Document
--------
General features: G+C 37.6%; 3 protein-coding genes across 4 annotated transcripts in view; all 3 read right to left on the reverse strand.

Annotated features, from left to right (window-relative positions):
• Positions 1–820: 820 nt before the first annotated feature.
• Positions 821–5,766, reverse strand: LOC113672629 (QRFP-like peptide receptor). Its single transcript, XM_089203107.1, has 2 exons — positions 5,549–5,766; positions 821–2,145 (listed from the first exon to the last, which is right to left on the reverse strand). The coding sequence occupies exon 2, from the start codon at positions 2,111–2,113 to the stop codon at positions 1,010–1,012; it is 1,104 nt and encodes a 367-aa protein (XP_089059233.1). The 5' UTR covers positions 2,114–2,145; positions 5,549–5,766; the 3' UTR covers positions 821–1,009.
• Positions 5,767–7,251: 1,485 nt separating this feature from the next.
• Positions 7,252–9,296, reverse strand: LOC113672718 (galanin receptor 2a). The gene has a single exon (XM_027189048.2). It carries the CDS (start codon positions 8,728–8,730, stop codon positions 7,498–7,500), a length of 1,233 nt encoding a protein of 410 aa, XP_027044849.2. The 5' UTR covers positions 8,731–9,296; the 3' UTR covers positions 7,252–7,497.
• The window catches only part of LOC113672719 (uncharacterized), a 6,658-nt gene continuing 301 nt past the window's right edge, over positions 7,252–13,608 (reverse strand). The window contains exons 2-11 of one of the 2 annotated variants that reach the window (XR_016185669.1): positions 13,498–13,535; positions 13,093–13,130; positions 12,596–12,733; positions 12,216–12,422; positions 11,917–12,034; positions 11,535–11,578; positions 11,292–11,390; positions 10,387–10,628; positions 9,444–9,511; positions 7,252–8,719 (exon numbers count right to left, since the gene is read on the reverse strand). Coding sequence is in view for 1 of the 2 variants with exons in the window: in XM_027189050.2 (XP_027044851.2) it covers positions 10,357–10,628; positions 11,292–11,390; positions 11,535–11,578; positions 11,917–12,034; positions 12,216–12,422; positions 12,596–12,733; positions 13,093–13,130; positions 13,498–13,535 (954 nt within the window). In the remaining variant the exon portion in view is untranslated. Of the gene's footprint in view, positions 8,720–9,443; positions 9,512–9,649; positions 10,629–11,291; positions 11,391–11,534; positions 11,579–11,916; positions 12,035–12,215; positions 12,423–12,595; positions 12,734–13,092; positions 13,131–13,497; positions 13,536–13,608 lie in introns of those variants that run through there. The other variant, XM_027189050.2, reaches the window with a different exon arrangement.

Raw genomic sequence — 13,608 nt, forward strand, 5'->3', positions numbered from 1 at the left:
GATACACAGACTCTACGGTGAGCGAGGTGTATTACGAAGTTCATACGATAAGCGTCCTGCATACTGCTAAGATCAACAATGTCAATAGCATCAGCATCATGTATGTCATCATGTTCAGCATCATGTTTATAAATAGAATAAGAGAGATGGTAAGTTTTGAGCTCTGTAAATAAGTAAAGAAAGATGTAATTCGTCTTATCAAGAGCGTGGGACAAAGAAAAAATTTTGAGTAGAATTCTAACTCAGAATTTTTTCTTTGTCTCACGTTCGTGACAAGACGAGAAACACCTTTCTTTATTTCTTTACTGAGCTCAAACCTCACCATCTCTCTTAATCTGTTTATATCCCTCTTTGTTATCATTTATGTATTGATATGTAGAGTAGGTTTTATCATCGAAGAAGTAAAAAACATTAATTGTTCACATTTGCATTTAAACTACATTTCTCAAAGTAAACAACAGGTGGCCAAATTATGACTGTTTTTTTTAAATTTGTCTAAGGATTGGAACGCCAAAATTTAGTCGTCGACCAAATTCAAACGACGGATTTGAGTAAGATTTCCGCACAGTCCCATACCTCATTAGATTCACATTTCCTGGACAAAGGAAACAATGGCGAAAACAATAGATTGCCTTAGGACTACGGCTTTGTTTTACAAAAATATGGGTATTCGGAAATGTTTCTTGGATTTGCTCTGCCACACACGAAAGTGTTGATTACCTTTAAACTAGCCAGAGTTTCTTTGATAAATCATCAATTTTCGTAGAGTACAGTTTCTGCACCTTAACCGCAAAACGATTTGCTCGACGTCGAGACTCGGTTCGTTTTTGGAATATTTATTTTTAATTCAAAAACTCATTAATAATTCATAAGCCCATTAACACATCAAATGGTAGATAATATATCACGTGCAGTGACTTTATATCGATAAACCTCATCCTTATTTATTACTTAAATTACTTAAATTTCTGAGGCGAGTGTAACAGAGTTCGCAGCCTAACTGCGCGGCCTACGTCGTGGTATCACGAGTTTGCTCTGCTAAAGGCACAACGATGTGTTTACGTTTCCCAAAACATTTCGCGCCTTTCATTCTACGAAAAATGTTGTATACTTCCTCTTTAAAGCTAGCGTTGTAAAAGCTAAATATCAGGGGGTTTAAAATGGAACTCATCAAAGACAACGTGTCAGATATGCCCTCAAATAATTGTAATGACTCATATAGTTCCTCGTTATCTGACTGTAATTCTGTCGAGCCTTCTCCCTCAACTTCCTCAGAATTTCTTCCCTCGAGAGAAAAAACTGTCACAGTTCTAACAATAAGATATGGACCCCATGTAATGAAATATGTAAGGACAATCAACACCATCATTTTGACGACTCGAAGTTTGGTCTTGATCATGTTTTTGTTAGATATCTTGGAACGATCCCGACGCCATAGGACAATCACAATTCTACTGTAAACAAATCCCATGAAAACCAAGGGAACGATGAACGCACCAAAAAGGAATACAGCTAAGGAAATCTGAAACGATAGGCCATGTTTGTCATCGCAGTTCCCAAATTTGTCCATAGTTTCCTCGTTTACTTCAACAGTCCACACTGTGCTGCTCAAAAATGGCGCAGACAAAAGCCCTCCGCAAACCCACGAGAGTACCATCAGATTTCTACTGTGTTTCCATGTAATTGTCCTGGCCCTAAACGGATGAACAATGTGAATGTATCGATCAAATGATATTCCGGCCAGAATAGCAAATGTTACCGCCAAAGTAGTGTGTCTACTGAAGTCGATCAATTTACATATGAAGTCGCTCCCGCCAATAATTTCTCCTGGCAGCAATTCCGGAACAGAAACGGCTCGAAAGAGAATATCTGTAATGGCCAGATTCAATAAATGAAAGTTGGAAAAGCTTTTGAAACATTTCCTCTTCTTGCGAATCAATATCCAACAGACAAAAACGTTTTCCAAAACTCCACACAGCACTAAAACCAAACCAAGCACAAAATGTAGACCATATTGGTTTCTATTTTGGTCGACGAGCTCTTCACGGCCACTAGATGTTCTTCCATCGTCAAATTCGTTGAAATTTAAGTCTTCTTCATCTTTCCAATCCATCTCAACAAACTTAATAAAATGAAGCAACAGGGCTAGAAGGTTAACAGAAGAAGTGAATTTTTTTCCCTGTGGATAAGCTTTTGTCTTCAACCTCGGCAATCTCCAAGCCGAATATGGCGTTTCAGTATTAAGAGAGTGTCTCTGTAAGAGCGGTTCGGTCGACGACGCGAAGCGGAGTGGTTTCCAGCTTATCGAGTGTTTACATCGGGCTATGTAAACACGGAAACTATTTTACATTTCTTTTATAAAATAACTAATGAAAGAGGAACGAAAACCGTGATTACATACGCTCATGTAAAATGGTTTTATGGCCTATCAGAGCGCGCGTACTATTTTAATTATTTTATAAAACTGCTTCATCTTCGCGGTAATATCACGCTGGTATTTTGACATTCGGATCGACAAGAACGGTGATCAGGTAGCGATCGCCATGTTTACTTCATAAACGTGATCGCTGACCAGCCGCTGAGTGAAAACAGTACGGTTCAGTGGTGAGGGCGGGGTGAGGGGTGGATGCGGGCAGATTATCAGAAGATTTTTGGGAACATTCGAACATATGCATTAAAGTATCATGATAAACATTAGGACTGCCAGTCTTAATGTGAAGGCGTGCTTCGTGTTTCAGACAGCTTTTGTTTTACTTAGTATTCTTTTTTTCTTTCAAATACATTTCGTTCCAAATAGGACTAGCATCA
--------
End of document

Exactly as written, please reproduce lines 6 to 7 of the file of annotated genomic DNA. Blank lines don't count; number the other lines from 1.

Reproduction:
• Positions 7,252–9,296, reverse strand: LOC113672718 (galanin receptor 2a). The gene has a single exon (XM_027189048.2). It carries the CDS (start codon positions 8,728–8,730, stop codon positions 7,498–7,500), a length of 1,233 nt encoding a protein of 410 aa, XP_027044849.2. The 5' UTR covers positions 8,731–9,296; the 3' UTR covers positions 7,252–7,497.
• The window catches only part of LOC113672719 (uncharacterized), a 6,658-nt gene continuing 301 nt past the window's right edge, over positions 7,252–13,608 (reverse strand). The window contains exons 2-11 of one of the 2 annotated variants that reach the window (XR_016185669.1): positions 13,498–13,535; positions 13,093–13,130; positions 12,596–12,733; positions 12,216–12,422; positions 11,917–12,034; positions 11,535–11,578; positions 11,292–11,390; positions 10,387–10,628; positions 9,444–9,511; positions 7,252–8,719 (exon numbers count right to left, since the gene is read on the reverse strand). Coding sequence is in view for 1 of the 2 variants with exons in the window: in XM_027189050.2 (XP_027044851.2) it covers positions 10,357–10,628; positions 11,292–11,390; positions 11,535–11,578; positions 11,917–12,034; positions 12,216–12,422; positions 12,596–12,733; positions 13,093–13,130; positions 13,498–13,535 (954 nt within the window). In the remaining variant the exon portion in view is untranslated. Of the gene's footprint in view, positions 8,720–9,443; positions 9,512–9,649; positions 10,629–11,291; positions 11,391–11,534; positions 11,579–11,916; positions 12,035–12,215; positions 12,423–12,595; positions 12,734–13,092; positions 13,131–13,497; positions 13,536–13,608 lie in introns of those variants that run through there. The other variant, XM_027189050.2, reaches the window with a different exon arrangement.